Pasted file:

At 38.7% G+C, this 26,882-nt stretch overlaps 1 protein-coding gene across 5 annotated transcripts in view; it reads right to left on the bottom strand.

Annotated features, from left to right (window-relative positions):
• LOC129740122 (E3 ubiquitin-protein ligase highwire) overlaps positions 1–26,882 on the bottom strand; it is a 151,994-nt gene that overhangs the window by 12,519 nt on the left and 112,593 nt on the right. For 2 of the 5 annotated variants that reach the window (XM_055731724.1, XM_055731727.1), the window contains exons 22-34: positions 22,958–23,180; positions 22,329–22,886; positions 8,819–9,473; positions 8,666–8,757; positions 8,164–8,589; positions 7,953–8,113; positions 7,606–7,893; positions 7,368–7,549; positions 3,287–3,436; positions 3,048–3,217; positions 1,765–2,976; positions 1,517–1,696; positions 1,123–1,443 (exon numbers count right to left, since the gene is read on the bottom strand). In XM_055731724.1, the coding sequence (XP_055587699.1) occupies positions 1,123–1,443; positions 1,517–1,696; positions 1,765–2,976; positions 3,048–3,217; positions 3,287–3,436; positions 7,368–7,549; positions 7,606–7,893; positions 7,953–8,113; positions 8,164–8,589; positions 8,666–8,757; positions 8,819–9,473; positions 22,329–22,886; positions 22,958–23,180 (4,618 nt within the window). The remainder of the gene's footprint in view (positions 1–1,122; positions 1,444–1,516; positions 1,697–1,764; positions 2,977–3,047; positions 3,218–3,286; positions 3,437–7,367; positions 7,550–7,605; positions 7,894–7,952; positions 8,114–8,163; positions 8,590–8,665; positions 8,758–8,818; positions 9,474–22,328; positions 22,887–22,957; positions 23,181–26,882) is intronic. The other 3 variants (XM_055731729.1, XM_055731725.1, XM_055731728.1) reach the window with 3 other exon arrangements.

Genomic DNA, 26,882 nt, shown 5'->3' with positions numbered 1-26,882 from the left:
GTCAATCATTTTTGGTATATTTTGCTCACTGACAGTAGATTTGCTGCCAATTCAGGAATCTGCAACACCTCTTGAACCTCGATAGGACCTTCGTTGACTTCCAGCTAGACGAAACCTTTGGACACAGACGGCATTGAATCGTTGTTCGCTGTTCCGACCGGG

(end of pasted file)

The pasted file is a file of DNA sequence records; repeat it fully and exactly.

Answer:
At 38.7% G+C, this 26,882-nt stretch overlaps 1 protein-coding gene across 5 annotated transcripts in view; it reads right to left on the bottom strand.

Annotated features, from left to right (window-relative positions):
• LOC129740122 (E3 ubiquitin-protein ligase highwire) overlaps positions 1–26,882 on the bottom strand; it is a 151,994-nt gene that overhangs the window by 12,519 nt on the left and 112,593 nt on the right. For 2 of the 5 annotated variants that reach the window (XM_055731724.1, XM_055731727.1), the window contains exons 22-34: positions 22,958–23,180; positions 22,329–22,886; positions 8,819–9,473; positions 8,666–8,757; positions 8,164–8,589; positions 7,953–8,113; positions 7,606–7,893; positions 7,368–7,549; positions 3,287–3,436; positions 3,048–3,217; positions 1,765–2,976; positions 1,517–1,696; positions 1,123–1,443 (exon numbers count right to left, since the gene is read on the bottom strand). In XM_055731724.1, the coding sequence (XP_055587699.1) occupies positions 1,123–1,443; positions 1,517–1,696; positions 1,765–2,976; positions 3,048–3,217; positions 3,287–3,436; positions 7,368–7,549; positions 7,606–7,893; positions 7,953–8,113; positions 8,164–8,589; positions 8,666–8,757; positions 8,819–9,473; positions 22,329–22,886; positions 22,958–23,180 (4,618 nt within the window). The remainder of the gene's footprint in view (positions 1–1,122; positions 1,444–1,516; positions 1,697–1,764; positions 2,977–3,047; positions 3,218–3,286; positions 3,437–7,367; positions 7,550–7,605; positions 7,894–7,952; positions 8,114–8,163; positions 8,590–8,665; positions 8,758–8,818; positions 9,474–22,328; positions 22,887–22,957; positions 23,181–26,882) is intronic. The other 3 variants (XM_055731729.1, XM_055731725.1, XM_055731728.1) reach the window with 3 other exon arrangements.

Genomic DNA, 26,882 nt, shown 5'->3' with positions numbered 1-26,882 from the left:
GTCAATCATTTTTGGTATATTTTGCTCACTGACAGTAGATTTGCTGCCAATTCAGGAATCTGCAACACCTCTTGAACCTCGATAGGACCTTCGTTGACTTCCAGCTAGACGAAACCTTTGGACACAGACGGCATTGAATCGTTGTTCGCTGTTCCGACCGGG